As we look around in a room filled with twenty-one educators selected from various parts of California for our very first California Department of Education’s Computer Science Standards Advisory Committee (CS SAC) on September 25th, 2017, the passion in the room is infectious. Some of us have never taken a Computer Science course in our lives but we are dedicated in our mission to teaching Computer Science to our students, empowering them with the skills they need for their future from Kindergarten through High School.
Listening to the introductions, it is evident that we are all interested in creating opportunities for students to experience learning as fun and exciting while at the same time challenging, what Seymour Papert would call “hard fun”. Many in the room expressed interest in allowing students to build perseverance and collaborating successfully in order to accomplish more than they could on their own.
Trish Williams, State Board of Education member, talked about policies, processes and explained the long journey to get to this point so that the Computer Science Standards for K-12 could be written.
Our committee co-chairs, Bryan Twarek (BT) and Beth Simon set the stage by asking us our preferences and letting us know which sub-groups we would work in that day. We would like to add here, that we didn’t just show up there. We had to do homework in preparation for that first meeting and we also know that there will be more homework in preparation for the next 3 sets of meetings.
Working with each other was a phenomenal experience. Here we were, thrown into a room with complete strangers. We may or may not agree on some of the discussions regarding certain issues and standards but we applied the same principles we teach children and other educators: Agree to disagree respectfully; Listen and ensure that everyone’s voice is heard; Collaborate; Communicate; and Have fun. Here is the graphic that was used for the first meeting and continues to be used at each meeting as a reminder that we need to be mindful and respectful when working on the standards.
We worked through some large and not-so-large issues, voting on various aspects so that each Committee Member’s voice was heard. It helped us think, reflect, and really concentrate on what is important to not just our students, but all students of California as we deliver these standards. What is it that we need to look at? It is obviously imperative that we look at the big picture and not just at our myopic world as we delve into the requisite standards.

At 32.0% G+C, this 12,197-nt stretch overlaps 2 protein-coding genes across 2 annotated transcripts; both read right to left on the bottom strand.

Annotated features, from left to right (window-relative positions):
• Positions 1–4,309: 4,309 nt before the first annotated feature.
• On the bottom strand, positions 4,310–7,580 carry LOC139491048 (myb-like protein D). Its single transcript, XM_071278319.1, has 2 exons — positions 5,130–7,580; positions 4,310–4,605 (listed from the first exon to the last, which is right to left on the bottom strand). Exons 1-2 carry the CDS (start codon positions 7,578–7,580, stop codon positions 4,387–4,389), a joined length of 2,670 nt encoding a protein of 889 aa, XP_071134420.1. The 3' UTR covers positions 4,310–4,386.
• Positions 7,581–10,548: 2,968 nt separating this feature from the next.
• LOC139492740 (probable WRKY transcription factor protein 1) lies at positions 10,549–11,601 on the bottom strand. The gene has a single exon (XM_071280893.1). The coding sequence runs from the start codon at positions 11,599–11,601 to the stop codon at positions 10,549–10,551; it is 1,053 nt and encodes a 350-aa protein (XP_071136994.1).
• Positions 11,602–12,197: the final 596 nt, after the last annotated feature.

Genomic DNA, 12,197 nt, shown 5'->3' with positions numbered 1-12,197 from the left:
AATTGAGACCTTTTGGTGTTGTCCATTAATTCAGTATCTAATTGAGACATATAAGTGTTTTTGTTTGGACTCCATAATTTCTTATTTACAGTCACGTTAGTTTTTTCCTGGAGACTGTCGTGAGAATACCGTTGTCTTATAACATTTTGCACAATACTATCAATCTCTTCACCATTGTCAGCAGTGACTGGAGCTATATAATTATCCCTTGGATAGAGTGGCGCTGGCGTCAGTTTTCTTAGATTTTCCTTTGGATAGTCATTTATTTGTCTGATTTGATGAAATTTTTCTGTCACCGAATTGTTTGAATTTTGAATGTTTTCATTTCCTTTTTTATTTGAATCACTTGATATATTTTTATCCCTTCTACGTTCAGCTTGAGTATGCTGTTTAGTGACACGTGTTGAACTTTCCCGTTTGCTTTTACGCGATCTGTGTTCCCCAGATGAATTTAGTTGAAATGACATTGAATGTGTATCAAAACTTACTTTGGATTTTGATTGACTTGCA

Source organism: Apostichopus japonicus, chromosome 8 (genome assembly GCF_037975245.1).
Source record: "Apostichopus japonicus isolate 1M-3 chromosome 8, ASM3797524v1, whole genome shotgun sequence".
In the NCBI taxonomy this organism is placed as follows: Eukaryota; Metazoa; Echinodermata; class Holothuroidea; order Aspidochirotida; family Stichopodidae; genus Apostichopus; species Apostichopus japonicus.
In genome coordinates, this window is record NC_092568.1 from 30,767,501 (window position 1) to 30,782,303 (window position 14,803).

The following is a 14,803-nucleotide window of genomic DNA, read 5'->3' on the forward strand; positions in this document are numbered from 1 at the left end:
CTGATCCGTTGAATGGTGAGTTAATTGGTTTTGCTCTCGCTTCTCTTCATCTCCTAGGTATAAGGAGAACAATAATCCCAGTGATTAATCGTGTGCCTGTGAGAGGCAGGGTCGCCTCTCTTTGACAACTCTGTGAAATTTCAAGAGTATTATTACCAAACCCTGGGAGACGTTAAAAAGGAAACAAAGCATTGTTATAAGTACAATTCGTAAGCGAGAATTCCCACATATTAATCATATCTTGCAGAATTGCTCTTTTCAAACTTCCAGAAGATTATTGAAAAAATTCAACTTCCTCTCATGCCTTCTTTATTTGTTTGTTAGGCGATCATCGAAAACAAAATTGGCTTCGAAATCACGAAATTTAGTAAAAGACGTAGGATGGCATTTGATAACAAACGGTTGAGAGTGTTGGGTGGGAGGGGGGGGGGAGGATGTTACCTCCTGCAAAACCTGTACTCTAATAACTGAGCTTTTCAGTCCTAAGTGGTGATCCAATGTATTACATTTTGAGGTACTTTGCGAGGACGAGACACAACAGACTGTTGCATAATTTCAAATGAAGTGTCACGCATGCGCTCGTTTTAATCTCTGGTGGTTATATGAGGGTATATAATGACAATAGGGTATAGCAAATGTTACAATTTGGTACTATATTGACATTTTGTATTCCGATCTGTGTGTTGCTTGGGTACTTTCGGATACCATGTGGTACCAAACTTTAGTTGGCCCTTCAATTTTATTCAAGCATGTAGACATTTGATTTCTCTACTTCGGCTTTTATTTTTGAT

As we embark on Day Two, we are challenged as a team of dedicated educators to pave new roads and bring opportunities for all. Challenge Accepted!
The depths to which we have embarked on this challenge is invigorating. We began digging into the Computer Science Teachers Association (CSTA) K – 12 Computer Science Standards (https://www.csteachers.org/page/standards), which is our baseline. Standing on the shoulders of the hard work and expertise of the CSTA Standards Committee allowed us to forge new ground above a solid foundation. California will be one of the first to release CS standards after the release of the CSTA standards.
We started with the high school standards and divided into groups arranged by topic. Each of us selected standards that needed to be modified or revised to suit the unique needs of California students. We evaluated each standard with an eye toward encouraging diversity in computer science classes. As the discussion unfolds, the depths of our work unfolds. We finished the day, satisfied with the knowledge that each of us had contributed to this important work. We look forward to the remainder of our meetings and the eventual unveiling of a new path towards the future.
Ed Note — This post was written by CUE members Veronica Godinez, Smita Kolhatkar, Gina Thackrey and Myra Deister in collaboration. Special thanks to Myra Deister, CUE Board Member, for bringing this story to the CUE Blog and larger education community! They have meet 3 times as a larger CS SAC group and have one more meeting in January to complete the CS Standards.